A random variable is a function that associates a unique numerical value with every outcome of an experiment. The value of the random variable will vary from trial to trial as the experiment is repeated, and cannot be predicted with complete certainty. Their values are subject to variations due to chance and do not have a fixed value. This allows the random variable to assume a set of possible different values, each with an associated probability outcome of a random process. The numerical values of a random variable can be manipulated to construct summary values for the variable, allowing for an observation of a moment of the random variable. Once the random variable has been defined, the process can be examined using probability distribution (discrete random variable) or probability density function (continuous random variable). http://www.stats.gla.ac.uk/glossary/?q=node/410

    5. The data shown below are the times in minutes that successive customers had to wait for service at an oil change facility. Using hand calculation and formula 1) find sample mean and standard deviation, 2) construct a histogram, and 3) use MINITAB to validate your findings and the histogram.

    9.93 10.13 9.98 9.92 9.98 9.92 9.78 10.07 9.84 10.01

    9.97 9.97 9.92 10.09 10.09 9.96 10.08 10.01 9.84 10.08

    9.91 10.15 9.94 9.98 10.00 9.90 9.93 9.88 9.92 10.02

    10.09 9.99 10.05 10.01 10.03 10.07 9.91 10.06 9.86 10.03

    10.01 10.05 10.21 9.95 10.02 10.10 9.88 10.13 9.83 9.97

    http://en.wikipedia.org/wiki/Seven_Basic_Tools_of_Quality http://www.stats.gla.ac.uk/glossary/?q=node/410

  • A.Zargari - Instructor Page 4 2/23/2014

    Laura Williams - Student

    Mean = 9.9890 Standard Deviation = 0.0918

  • A.Zargari - Instructor Page 5 2/23/2014

    Laura Williams - Student

    6. If the probability that any individual will react positively to a drug is 0.8, what is the probability that 4 individuals will react positively from a sample of 10 individuals? (note to self: reference slide 30 from PPT by Ding & Yang)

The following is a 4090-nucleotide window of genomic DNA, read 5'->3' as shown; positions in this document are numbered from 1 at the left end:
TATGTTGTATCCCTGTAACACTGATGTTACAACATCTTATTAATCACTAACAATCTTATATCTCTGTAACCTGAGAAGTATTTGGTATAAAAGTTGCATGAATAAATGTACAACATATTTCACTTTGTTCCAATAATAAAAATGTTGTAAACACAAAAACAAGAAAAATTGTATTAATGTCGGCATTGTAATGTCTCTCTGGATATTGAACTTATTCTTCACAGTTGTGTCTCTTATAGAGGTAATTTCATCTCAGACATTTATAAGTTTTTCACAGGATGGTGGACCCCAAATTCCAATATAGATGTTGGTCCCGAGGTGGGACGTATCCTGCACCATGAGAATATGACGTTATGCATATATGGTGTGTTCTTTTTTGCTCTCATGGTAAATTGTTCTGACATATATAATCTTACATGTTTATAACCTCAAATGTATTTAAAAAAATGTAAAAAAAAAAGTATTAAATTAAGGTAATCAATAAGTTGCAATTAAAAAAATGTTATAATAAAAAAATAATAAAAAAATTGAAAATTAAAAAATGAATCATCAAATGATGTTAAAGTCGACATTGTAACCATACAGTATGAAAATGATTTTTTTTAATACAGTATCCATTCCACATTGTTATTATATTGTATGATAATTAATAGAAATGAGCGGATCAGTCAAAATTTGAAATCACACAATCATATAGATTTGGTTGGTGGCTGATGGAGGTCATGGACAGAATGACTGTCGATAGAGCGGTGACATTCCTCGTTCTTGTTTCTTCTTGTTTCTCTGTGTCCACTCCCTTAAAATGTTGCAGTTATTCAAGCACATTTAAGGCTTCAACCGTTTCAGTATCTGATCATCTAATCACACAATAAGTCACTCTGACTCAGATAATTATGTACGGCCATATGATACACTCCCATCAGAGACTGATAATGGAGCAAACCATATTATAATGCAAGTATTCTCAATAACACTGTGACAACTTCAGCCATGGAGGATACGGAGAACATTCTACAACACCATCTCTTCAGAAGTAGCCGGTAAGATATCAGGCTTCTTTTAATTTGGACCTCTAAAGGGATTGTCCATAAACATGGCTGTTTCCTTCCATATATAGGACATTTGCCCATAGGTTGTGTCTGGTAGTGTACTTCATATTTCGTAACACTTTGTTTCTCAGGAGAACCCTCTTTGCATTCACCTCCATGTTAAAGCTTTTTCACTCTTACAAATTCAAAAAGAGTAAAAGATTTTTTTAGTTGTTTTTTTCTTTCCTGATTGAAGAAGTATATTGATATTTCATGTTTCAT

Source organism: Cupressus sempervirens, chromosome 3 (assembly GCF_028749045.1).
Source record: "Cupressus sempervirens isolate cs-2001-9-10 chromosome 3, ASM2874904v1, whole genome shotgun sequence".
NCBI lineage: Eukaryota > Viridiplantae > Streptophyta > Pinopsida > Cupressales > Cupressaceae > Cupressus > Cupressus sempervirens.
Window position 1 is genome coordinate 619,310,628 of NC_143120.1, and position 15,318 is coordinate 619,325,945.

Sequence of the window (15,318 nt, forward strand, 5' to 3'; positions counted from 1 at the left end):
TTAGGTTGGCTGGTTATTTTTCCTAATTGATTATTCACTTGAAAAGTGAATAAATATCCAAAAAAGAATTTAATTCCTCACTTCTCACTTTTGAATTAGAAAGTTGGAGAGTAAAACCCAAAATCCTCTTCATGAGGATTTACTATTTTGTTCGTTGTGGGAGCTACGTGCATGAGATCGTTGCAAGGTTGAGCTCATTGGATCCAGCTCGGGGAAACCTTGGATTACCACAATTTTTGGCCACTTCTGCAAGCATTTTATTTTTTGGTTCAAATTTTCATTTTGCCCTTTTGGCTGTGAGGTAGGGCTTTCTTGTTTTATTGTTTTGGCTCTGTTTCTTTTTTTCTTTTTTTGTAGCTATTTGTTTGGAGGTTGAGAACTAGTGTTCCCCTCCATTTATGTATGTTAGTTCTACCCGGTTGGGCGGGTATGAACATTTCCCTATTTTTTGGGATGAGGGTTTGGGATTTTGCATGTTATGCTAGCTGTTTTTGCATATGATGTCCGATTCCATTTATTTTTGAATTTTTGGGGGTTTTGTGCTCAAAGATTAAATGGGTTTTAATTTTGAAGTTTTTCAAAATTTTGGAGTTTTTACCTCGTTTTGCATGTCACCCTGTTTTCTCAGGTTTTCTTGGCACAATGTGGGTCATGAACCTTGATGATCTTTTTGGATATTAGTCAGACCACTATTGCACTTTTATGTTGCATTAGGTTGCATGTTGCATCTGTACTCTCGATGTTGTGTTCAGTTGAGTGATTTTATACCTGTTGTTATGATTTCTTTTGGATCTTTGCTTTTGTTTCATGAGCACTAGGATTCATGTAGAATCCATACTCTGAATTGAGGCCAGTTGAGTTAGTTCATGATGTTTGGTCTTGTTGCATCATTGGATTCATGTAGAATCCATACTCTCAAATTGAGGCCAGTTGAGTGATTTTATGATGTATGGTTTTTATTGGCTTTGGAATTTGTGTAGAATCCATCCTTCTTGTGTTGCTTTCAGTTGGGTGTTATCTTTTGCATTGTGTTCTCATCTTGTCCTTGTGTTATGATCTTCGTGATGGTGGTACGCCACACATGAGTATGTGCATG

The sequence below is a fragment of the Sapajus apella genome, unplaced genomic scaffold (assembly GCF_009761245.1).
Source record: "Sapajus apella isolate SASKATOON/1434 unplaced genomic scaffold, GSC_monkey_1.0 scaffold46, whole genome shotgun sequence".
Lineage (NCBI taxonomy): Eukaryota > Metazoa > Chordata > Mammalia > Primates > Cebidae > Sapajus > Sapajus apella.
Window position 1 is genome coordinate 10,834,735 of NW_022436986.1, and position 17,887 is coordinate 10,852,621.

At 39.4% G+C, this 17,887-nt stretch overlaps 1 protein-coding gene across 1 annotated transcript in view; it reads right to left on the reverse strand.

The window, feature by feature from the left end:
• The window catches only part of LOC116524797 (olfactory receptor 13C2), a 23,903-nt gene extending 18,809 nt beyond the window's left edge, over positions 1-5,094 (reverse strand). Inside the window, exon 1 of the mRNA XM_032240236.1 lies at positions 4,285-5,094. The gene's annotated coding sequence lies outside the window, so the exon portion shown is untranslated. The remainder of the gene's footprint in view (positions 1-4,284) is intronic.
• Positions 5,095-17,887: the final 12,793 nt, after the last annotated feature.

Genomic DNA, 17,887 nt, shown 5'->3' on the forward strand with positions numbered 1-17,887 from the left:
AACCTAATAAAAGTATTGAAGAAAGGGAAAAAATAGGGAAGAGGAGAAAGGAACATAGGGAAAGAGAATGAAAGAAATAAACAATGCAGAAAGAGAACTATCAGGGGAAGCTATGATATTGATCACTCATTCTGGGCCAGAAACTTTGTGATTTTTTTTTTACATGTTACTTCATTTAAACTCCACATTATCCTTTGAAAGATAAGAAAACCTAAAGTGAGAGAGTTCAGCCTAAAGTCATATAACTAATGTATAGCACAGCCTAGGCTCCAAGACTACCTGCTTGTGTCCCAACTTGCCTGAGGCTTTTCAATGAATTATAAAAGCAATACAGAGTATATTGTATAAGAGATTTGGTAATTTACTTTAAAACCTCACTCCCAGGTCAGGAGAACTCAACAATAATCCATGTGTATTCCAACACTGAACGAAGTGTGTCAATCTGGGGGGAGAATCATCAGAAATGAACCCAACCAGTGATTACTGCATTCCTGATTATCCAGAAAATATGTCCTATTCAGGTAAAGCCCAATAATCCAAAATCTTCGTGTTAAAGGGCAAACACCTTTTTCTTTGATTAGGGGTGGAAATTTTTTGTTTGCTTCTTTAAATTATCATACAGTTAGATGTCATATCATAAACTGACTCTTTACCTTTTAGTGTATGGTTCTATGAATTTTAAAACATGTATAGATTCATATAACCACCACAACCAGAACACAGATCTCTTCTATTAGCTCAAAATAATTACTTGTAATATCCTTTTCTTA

P10(4) = C 4 10 x 0.8

    4 x (1 – 0.8) 10-4

    = 10! x 0.84 x (1 – 0.8) 10-4 4! x (10-4)!

    = 3628800 x 0.4096 x 0.000064 720 = 209.81 x 0.00002621 = 0.0055

    7. Suppose the average number of customers arriving at ATM during the lunch hour

    is 12 customers per hour. The probability of exactly two arrivals during the lunch hour is: P(x; μ) = (e-μ) (μx) / x! X=2, μ=12

    P(x=2) = (e-12) (122) / 2! P(x=2) = 0.0004424

    8. In a sample of 100 items produced by a machine that produces 2% defective items, what is the probability that 5 items are defective? (Calculate with binomial distribution formula and verify your response using MINITAB).

    b (x; n, P) = nCx * P x * (1 - P)n – x

    n=100, x=5, p=0.02

    b (x=5) = 100C5 * 0.02 5 * (1 – 0.02)100 – 5

    b(x=5) = 0.0353468047277209

  • A.Zargari - Instructor Page 6 2/23/2014

    Laura Williams - Student

    Solve the question #8 using Poisson distribution formula and verify your response using MINITAB. P(x; μ) = (e-μ) (μx) / x! P(5; 0.02) = (e-5) (50.02) / 5! p = 0.007

    9. It is assumed that the inductance of particular inductors produced by ABC

    Company is normally distributed. The  of inductors is = 20,000 mH, and  of 90 my. If acceptable inductance range is from 19,750 mH to 20,200 mH. Using both formula and MINITAB, determine the expected number of rejected inductors in a production run of 10,000 inductors. P(a

  • A.Zargari - Instructor Page 7 2/23/2014

    Laura Williams - Student

    10. Explain Null Hypothesis, Alternative Hypothesis, Types of error, Significance

    Level, Risk Level in hypothesis testing.

     Null Hypothesis – (H0 : μ) represents a theory that has been put forward, either because it is believed to be true or because it is to be used as a basis for argument, but has not been proved.

     Alternative Hypothesis – (H1 : μ) the alternative hypothesis (or maintained hypothesis or research hypothesis) . It is a statement of what a statistical hypothesis test is set up to establish.

     Type I Error –incorrect rejection of a true null hypothesis.

     Type II Error - failure to reject a false null hypothesis.

     Significance Level - is a statistical assessment of the probability of wrongly rejecting the null hypothesis, if in fact, it is true. (The probability of having a Type I error).

     Risk Level in hypothesis testing - The level of risk that the researcher wishes to assume in the analysis is represented by the probability of Type I and Type II errors. Given a specific test design (sample size, hypothesis), the researcher specifies the level of Type I risk, referred to as the significance level. The compliment of the significance level is the confidence level.

  • A.Zargari - Instructor Page 8 2/23/2014

    Laura Williams - Student

    11. Formulate the appropriate null hypothesis and alternative hypothesis for testing that the starting salary for gradua